De Quervain’s Disease

This tendon entrapment syndrome affects the tendon sheaths of two thumb muscle tendons required for the abduction (moving the thumb away from the palm) and extension of the thumb. Stabbing and throbbing pains occur when moving the thumb in these ways. Compression pain is felt along the path of the tendons and rubbing is felt when moving the thumb. This syndrome is also known as mommy thumb or mother’s wrist.

The operation is carried out under local anaesthetic using a tourniquet to obtain a bloodless field. In doing so, it is kinder on the nerve under the skin tissue which runs over the tendons on the extensor side of the thumb. This is responsible for the sensitivity on the extensor side of the thumb and index finger.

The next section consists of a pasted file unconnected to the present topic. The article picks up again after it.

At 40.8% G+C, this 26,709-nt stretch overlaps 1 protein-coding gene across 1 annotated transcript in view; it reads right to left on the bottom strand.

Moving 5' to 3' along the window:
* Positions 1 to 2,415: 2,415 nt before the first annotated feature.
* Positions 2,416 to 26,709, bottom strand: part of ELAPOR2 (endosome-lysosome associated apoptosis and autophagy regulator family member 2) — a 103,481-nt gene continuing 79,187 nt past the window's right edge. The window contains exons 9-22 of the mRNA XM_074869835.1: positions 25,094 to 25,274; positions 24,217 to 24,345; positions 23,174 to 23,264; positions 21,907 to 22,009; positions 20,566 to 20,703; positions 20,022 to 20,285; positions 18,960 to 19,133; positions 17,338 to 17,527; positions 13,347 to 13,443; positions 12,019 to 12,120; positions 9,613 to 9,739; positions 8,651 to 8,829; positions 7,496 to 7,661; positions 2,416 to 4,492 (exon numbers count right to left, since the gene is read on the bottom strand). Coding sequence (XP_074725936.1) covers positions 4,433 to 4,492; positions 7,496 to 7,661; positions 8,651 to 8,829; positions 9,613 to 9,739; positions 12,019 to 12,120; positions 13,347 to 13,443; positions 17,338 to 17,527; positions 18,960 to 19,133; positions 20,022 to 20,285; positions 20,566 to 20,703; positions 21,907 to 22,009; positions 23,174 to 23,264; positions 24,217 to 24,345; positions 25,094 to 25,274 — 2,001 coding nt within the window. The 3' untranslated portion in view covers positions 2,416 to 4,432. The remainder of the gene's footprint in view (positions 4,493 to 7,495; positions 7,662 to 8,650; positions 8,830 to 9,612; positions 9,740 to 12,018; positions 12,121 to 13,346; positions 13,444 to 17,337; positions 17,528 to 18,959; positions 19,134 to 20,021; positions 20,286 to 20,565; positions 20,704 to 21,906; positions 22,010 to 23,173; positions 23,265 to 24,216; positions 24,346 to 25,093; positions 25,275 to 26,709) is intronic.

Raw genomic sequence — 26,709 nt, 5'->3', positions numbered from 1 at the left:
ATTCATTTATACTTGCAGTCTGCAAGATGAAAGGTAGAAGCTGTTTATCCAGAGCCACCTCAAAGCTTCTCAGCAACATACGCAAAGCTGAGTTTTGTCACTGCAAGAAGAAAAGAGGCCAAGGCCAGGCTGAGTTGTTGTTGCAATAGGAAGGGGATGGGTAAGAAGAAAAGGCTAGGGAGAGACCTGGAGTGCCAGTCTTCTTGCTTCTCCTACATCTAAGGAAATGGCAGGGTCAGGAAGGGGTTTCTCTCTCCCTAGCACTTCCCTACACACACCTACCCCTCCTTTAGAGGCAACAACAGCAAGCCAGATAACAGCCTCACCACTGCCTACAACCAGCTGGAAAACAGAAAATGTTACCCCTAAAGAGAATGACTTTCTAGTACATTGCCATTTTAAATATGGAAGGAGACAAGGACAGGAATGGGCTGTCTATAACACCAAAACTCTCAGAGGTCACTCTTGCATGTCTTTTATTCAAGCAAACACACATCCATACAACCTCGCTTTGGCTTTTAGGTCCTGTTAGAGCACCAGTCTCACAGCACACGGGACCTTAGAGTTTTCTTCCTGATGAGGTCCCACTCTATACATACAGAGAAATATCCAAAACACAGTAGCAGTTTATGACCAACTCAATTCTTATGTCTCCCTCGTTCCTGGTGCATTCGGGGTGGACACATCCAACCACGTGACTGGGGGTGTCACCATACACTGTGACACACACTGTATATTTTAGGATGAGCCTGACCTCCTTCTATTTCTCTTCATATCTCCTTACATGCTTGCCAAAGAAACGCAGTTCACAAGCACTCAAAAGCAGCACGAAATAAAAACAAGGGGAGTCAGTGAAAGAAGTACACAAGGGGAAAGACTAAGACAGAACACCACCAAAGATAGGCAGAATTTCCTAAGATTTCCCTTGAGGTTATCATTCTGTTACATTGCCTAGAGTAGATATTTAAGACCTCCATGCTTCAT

Aftercare is in the form of a stabilising bandage on the thumb. Exercising of the thumb under increased stress can begin soon after surgery. The hand is usually fit and well enough after 3 weeks.


De Quervain’s disease is a nerve entrapment syndrome.
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